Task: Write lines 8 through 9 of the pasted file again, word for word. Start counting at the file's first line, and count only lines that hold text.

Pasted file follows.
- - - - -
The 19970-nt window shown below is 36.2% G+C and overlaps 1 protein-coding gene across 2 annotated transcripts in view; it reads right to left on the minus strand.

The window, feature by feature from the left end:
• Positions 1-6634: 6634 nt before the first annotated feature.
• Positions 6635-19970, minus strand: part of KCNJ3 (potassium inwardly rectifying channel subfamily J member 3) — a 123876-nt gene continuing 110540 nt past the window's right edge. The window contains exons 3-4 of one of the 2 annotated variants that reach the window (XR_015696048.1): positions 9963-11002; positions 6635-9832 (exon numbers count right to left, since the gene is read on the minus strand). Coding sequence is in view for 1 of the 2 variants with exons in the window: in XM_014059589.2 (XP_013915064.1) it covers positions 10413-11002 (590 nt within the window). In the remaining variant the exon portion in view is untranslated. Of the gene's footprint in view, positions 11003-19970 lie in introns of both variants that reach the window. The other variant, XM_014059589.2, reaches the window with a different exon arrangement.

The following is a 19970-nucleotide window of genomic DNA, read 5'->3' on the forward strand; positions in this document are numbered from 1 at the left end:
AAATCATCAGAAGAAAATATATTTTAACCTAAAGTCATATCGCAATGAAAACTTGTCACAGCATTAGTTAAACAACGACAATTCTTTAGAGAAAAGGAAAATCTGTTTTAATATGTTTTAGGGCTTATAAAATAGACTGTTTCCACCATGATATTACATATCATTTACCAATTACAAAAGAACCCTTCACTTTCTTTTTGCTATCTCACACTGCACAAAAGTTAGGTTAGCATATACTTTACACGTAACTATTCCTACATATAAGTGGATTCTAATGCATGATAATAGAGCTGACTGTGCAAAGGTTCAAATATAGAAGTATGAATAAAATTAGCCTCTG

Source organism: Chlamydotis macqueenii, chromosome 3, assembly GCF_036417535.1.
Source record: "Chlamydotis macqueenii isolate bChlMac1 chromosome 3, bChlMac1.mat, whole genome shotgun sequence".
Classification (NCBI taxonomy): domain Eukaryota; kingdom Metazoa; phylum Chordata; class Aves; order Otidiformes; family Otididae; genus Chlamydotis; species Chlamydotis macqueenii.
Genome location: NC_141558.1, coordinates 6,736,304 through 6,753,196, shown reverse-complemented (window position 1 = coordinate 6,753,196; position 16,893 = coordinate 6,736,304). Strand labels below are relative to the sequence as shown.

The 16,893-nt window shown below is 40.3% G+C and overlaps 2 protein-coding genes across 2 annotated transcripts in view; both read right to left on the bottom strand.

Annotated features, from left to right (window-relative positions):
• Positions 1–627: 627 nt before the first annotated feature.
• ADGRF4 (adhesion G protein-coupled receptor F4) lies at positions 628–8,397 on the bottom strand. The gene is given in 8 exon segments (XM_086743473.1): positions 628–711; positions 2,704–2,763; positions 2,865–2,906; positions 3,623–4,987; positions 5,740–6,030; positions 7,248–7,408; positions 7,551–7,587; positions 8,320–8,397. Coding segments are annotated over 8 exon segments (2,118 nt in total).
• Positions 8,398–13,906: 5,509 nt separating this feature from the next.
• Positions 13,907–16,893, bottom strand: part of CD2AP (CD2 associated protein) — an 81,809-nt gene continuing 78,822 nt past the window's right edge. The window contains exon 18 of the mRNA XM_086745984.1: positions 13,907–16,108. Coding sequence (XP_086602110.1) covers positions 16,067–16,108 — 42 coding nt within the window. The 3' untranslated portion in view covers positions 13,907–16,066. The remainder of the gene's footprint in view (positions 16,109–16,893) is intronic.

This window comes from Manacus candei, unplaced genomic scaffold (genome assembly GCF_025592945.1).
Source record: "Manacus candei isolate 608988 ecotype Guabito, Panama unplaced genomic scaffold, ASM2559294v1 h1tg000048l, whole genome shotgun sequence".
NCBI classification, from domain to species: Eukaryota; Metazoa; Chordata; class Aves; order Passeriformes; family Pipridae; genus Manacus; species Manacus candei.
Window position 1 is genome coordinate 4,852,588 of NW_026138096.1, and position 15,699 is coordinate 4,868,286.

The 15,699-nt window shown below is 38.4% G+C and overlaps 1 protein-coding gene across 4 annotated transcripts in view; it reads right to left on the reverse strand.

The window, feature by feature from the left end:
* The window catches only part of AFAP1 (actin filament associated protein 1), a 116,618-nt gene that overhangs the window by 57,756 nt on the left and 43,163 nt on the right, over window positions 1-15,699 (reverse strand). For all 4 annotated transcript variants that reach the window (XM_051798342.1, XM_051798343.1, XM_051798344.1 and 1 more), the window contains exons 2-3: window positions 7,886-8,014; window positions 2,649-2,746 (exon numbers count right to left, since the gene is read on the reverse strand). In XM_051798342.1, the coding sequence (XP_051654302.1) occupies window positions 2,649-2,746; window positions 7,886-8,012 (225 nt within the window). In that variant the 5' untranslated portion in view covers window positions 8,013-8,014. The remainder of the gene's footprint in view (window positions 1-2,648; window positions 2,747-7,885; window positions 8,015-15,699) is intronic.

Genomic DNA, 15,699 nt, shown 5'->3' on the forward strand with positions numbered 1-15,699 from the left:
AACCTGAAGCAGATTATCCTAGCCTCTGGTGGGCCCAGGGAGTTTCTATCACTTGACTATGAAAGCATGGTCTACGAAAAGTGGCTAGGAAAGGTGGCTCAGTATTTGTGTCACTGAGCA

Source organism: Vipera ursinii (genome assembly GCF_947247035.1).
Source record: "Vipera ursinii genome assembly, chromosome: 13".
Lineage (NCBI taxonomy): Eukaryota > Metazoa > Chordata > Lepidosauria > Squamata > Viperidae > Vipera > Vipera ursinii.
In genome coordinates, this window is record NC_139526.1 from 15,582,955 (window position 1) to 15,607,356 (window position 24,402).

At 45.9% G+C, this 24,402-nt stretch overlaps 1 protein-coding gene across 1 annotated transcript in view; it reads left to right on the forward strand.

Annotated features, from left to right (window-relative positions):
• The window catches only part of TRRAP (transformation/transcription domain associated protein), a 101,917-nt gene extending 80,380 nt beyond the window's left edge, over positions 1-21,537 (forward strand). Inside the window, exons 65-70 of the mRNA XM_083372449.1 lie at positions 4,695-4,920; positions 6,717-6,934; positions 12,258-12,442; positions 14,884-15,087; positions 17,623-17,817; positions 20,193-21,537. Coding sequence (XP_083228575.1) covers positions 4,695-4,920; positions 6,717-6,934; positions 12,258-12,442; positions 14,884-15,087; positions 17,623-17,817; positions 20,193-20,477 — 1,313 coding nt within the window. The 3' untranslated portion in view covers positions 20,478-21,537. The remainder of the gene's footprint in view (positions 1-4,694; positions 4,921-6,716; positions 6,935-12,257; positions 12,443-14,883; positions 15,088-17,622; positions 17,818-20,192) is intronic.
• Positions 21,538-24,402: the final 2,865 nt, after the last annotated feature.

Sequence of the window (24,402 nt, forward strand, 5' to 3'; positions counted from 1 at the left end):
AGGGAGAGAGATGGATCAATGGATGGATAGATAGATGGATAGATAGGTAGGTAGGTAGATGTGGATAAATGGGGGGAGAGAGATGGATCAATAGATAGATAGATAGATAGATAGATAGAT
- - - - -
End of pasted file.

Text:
Source record: "Chlamydotis macqueenii isolate bChlMac1 chromosome 3, bChlMac1.mat, whole genome shotgun sequence".
Classification (NCBI taxonomy): domain Eukaryota; kingdom Metazoa; phylum Chordata; class Aves; order Otidiformes; family Otididae; genus Chlamydotis; species Chlamydotis macqueenii.